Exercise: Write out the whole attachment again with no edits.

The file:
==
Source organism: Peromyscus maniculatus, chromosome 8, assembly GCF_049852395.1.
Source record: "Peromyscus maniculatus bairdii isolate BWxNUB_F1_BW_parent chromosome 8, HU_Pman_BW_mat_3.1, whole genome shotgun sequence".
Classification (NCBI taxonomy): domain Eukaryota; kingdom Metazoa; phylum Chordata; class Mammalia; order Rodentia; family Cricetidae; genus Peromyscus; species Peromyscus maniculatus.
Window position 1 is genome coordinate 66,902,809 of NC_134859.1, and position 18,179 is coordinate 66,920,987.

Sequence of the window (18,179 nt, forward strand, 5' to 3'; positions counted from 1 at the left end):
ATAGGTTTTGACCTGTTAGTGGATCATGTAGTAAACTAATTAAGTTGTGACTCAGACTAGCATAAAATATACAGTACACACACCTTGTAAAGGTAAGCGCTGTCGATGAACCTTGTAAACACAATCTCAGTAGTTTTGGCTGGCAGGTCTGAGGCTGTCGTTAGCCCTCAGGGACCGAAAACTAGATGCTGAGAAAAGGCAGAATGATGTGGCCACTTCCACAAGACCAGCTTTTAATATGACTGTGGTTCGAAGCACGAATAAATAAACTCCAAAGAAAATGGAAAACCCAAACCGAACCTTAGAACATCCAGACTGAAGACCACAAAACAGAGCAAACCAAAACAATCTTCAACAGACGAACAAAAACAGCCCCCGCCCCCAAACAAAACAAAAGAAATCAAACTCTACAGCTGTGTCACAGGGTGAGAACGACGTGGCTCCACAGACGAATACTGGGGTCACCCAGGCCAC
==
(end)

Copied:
Source organism: Peromyscus maniculatus, chromosome 8, assembly GCF_049852395.1.
Source record: "Peromyscus maniculatus bairdii isolate BWxNUB_F1_BW_parent chromosome 8, HU_Pman_BW_mat_3.1, whole genome shotgun sequence".
Classification (NCBI taxonomy): domain Eukaryota; kingdom Metazoa; phylum Chordata; class Mammalia; order Rodentia; family Cricetidae; genus Peromyscus; species Peromyscus maniculatus.
Window position 1 is genome coordinate 66,902,809 of NC_134859.1, and position 18,179 is coordinate 66,920,987.

Sequence of the window (18,179 nt, forward strand, 5' to 3'; positions counted from 1 at the left end):
ATAGGTTTTGACCTGTTAGTGGATCATGTAGTAAACTAATTAAGTTGTGACTCAGACTAGCATAAAATATACAGTACACACACCTTGTAAAGGTAAGCGCTGTCGATGAACCTTGTAAACACAATCTCAGTAGTTTTGGCTGGCAGGTCTGAGGCTGTCGTTAGCCCTCAGGGACCGAAAACTAGATGCTGAGAAAAGGCAGAATGATGTGGCCACTTCCACAAGACCAGCTTTTAATATGACTGTGGTTCGAAGCACGAATAAATAAACTCCAAAGAAAATGGAAAACCCAAACCGAACCTTAGAACATCCAGACTGAAGACCACAAAACAGAGCAAACCAAAACAATCTTCAACAGACGAACAAAAACAGCCCCCGCCCCCAAACAAAACAAAAGAAATCAAACTCTACAGCTGTGTCACAGGGTGAGAACGACGTGGCTCCACAGACGAATACTGGGGTCACCCAGGCCAC